(Reuters) - Actor Jussie Smollett defended as completely truthful the account he gave of being accosted on a Chicago street by men who used racist and homophobic slurs and said on Friday he was cooperating with police.
The statement was the first Smollett has made publicly about the alleged assault since media reports about it first surfaced on Tuesday. The matter is being investigated by Chicago police as a possible hate crime.
News of the bizarre incident spread quickly on social media, with many expressing outrage while others suggested it was a hoax after police were unable to find videotape of the attack Smollett said he sustained.
"I am working with authorities and have been 100 percent factual and consistent on every level," Smollett said in the statement.
Chicago police said in a statement emailed to Reuters on Thursday the actor had refused to turn over his cellphone records to detectives, although law enforcement officials later said he was working with investigators.
Smollett and his manager have both told police they were on the phone together when the actor, an openly gay African-American who plays a gay character on "Empire," was accosted on a street early on Tuesday by two men shouting racial and homophobic slurs.
According to Smollett's account, his assailants doused him with a chemical liquid before wrapping a rope around his neck and fleeing the scene. The actor took himself to a hospital but was not seriously hurt, police said.
Police said they sought phone records to independently verify that Smollett was on the phone at the time with his manager, who reportedly told police he heard the attackers saying "This is MAGA country" in an apparent reference to President Donald Trump's "Make America Great Again" slogan.
"Cellphone records were not provided to investigators when asked," Chicago police spokesman Anthony Guglielmi said. "The victim didn't provide them."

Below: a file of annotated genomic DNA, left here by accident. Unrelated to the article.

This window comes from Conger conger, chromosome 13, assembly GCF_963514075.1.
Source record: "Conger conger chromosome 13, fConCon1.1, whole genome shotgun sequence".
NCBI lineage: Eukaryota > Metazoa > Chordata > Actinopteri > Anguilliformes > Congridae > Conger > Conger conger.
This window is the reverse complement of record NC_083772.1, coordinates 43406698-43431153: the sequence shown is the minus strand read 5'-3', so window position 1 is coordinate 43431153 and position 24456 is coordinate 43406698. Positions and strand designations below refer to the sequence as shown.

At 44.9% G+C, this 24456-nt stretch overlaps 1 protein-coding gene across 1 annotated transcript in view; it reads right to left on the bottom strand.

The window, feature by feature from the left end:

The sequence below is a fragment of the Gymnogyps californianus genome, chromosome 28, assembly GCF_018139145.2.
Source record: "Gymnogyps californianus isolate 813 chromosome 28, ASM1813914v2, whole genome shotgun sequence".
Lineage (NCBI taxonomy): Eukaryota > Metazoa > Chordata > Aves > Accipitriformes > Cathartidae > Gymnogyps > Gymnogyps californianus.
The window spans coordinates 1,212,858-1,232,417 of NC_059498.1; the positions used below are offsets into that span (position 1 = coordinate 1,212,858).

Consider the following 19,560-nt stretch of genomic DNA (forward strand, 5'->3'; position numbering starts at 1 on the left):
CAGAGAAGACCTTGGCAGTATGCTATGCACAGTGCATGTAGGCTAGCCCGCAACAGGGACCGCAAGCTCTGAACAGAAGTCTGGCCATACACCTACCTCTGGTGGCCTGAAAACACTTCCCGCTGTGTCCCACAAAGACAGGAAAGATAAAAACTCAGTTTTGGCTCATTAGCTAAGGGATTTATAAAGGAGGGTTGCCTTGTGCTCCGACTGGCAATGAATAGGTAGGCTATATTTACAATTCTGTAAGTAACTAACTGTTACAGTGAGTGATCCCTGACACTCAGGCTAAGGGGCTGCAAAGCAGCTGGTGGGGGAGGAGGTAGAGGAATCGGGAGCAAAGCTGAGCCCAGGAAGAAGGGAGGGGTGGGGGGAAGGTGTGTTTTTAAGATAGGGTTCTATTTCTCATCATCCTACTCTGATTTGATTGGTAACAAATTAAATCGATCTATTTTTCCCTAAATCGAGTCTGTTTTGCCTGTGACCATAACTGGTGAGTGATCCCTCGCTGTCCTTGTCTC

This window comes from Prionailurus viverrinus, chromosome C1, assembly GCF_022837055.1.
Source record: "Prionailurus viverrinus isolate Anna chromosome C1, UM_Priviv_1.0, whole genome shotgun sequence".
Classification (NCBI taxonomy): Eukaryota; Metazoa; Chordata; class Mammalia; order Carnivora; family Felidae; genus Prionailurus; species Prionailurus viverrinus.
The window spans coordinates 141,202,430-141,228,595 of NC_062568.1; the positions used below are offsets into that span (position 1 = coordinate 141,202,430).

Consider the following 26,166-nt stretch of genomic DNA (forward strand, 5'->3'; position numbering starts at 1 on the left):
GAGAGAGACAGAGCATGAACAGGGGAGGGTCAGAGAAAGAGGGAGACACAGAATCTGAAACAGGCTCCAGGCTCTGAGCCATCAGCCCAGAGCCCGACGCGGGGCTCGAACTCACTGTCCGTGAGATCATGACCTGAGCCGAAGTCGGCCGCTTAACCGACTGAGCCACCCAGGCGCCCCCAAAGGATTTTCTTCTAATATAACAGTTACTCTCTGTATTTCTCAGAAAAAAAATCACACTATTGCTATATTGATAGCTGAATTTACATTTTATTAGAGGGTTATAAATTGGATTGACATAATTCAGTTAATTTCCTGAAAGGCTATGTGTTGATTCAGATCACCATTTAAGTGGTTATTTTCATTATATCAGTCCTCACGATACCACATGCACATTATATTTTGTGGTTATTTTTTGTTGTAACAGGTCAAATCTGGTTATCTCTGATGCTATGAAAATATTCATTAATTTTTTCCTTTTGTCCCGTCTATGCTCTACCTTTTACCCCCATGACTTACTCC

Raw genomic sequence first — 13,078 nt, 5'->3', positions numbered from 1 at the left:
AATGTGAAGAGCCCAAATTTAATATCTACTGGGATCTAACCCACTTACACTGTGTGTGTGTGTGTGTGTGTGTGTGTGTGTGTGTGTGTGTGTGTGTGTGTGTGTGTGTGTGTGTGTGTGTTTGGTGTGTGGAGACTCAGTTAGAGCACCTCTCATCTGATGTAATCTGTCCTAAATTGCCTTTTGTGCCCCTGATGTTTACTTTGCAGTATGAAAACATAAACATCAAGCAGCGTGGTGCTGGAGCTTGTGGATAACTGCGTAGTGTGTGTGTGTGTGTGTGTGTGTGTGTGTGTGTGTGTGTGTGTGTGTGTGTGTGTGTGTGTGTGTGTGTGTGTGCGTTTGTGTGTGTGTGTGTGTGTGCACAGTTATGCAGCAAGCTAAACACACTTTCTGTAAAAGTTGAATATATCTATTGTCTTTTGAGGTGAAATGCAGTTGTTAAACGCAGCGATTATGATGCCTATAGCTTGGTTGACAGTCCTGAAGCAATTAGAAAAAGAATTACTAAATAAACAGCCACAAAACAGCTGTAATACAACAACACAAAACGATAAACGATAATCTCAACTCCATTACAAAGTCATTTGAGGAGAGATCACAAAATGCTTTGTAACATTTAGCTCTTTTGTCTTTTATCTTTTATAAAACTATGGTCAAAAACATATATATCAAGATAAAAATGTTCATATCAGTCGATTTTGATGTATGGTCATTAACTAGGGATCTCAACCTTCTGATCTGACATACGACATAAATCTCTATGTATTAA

However, he also said the police had "no reason to doubt" the accounts of both Smollett and his manager that they were on the phone together at the time of the alleged attack.
Another police spokesman, Officer Michael Carroll, said in a later email: "The victim is working with police as we investigate the circumstances of the incident."
Questions raised about the veracity of his account were troubling, Smollett said in his statement, especially since "these types of cowardly attacks are happening to my sisters, brothers and non-gender-conforming siblings daily."
Kristen Clarke, president of the Lawyers' Committee for Civil Rights Under Law, said some of the statements made by Chicago police sought to undermine the credibility of Smollett's allegations.
"So far, Chicago Police have risked discouraging other survivors of hate crimes from coming forward," said Clarke, whose organization seeks to secure equal justice for all.
Several dozen people attended a rally for Smollett in New York on Friday evening organized by gay rights groups.
Danielle Perkins, an 18-year-old Brooklyn resident who will soon be heading to college to study journalism, said she came to the rally because Smollett reminded her of what she described as her own sense of vulnerability.
"I think being gay and black in this country, it's very difficult to get jobs, to live life, just to cross the street," Perkins said. "It seems like we're just going backwards to the '60s again."
Reporting by Barbara Goldberg and Jonathan Allen in NEW YORK and Dan Whitcomb in LOS ANGELES; Editing by Frank McGurty, Leslie Adler and G Crosse